Winter Into Spring


I enjoy the quiet stillness and solitude of nature that come with this time of year.  From the Winter Solstice throughout January and now into February, the woods behind my house silently beckon to me.  The White Oak and Red Cedar share their strength and integrity.  The Willow teaches me how to bend.  All have their stories to tell.  So each morning I walk into the woods and listen. 




I walk down to the pond and along the creek.  The creek ran strong when we bought this land in 1996.  But over time, with less and less rainfall each year, by last summer the creek stopped flowing and the pond was bone dry.  Our long drought made it seem like it would never flow again.  I think now about how I decided to make the drought an opportunity to dig a deeper pond.  The new “pond” was a big empty hole for weeks and weeks.  I remember hoping and believing that by the following spring the pond would be full.  With no rain for weeks the outlook was bleak.  But in December it started to rain and by the end of January, the pond was full!  I didn’t have to wait for Spring!  Now the creek is running strong again, the pond is full and the water is flowing!  I’m grateful and filled with joy.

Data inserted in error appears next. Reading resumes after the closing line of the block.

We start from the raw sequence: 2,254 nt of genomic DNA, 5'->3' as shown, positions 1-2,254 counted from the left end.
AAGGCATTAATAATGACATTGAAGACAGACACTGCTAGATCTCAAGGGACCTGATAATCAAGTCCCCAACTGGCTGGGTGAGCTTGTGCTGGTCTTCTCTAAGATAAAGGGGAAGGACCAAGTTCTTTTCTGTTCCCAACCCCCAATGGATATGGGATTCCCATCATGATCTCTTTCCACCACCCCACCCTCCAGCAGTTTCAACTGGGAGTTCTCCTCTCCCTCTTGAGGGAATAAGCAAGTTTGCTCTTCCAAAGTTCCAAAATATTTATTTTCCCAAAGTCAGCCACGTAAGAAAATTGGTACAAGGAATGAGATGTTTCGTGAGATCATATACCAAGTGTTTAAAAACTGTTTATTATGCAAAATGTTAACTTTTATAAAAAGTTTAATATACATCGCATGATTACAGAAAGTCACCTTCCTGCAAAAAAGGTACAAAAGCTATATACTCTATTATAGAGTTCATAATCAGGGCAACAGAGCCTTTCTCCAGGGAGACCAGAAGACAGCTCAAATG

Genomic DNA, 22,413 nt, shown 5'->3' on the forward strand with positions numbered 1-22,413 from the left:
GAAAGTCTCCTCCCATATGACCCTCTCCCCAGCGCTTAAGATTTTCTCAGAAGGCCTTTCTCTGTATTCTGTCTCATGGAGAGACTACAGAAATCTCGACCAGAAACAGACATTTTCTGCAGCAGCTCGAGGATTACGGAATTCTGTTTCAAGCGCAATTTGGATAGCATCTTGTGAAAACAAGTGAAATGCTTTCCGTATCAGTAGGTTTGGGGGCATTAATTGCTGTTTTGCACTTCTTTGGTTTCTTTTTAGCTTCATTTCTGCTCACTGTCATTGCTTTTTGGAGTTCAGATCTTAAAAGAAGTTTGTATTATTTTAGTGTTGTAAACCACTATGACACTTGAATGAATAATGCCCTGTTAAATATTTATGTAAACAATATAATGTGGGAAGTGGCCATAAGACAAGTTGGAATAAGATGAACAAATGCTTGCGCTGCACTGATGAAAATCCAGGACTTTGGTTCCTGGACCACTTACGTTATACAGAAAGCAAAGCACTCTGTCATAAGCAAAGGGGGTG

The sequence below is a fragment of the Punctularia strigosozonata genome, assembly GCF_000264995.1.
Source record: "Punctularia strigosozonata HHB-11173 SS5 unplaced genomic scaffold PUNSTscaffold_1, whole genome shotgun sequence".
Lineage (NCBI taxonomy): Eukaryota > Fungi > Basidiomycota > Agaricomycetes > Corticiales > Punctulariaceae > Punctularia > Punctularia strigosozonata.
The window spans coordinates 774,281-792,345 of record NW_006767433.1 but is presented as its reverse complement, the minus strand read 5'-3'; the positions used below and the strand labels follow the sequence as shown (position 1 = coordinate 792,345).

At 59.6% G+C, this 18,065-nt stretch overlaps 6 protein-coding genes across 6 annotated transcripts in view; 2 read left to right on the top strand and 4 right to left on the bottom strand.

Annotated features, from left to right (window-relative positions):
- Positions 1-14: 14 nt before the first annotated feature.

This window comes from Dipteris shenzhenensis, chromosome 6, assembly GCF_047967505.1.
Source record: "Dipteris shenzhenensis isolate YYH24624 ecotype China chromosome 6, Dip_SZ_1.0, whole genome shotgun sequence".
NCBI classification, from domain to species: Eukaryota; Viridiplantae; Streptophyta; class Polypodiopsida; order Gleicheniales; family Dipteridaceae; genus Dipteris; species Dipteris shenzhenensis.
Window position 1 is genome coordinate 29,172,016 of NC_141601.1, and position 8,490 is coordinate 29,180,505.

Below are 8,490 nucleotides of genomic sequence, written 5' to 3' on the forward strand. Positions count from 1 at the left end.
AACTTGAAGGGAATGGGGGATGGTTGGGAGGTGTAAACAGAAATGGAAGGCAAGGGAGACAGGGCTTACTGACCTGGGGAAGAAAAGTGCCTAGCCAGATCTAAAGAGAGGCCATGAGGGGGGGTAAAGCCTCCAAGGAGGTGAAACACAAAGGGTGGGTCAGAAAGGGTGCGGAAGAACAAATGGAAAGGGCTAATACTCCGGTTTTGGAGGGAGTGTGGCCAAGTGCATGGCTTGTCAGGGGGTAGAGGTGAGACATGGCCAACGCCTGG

Our southern Winter is usually mild and colored mostly with soft greys, mossy greens and browns. 


In the winter I love to lie on the ground under the trees.  I like to imagine myself part of the earth and feel myself part of the trees and the birds and the air. I like to think of the Root Children, resting underground. 


The bare branches and vibrant green of pine and cedar against blue sky gives me a new perspective on life.


Winter is a beautiful and magical time of year.  This is the perfect time for introspection, for going deep, for long intimate visits with the Root Children.  I enjoy spending time with my woodland friends.





 But Spring is just around the corner.  The daffodils have been blooming since early January. 


The hyacinths and yellow jessamine are also blooming.  Just yesterday I noticed the early trees are waking up to bud.  In the garden the daylilies, lemon balm, spearmint and other summer plants are pushing up through the soil.  I can imagine the Root Children are very busy preparing for the glorious Spring show.  I am thinking that I may not be quite ready for Spring.  I’d like for Winter to stay for a while longer.   But no, it’s all a cycle, always changing, always ebbing and flowing.  Life is like that.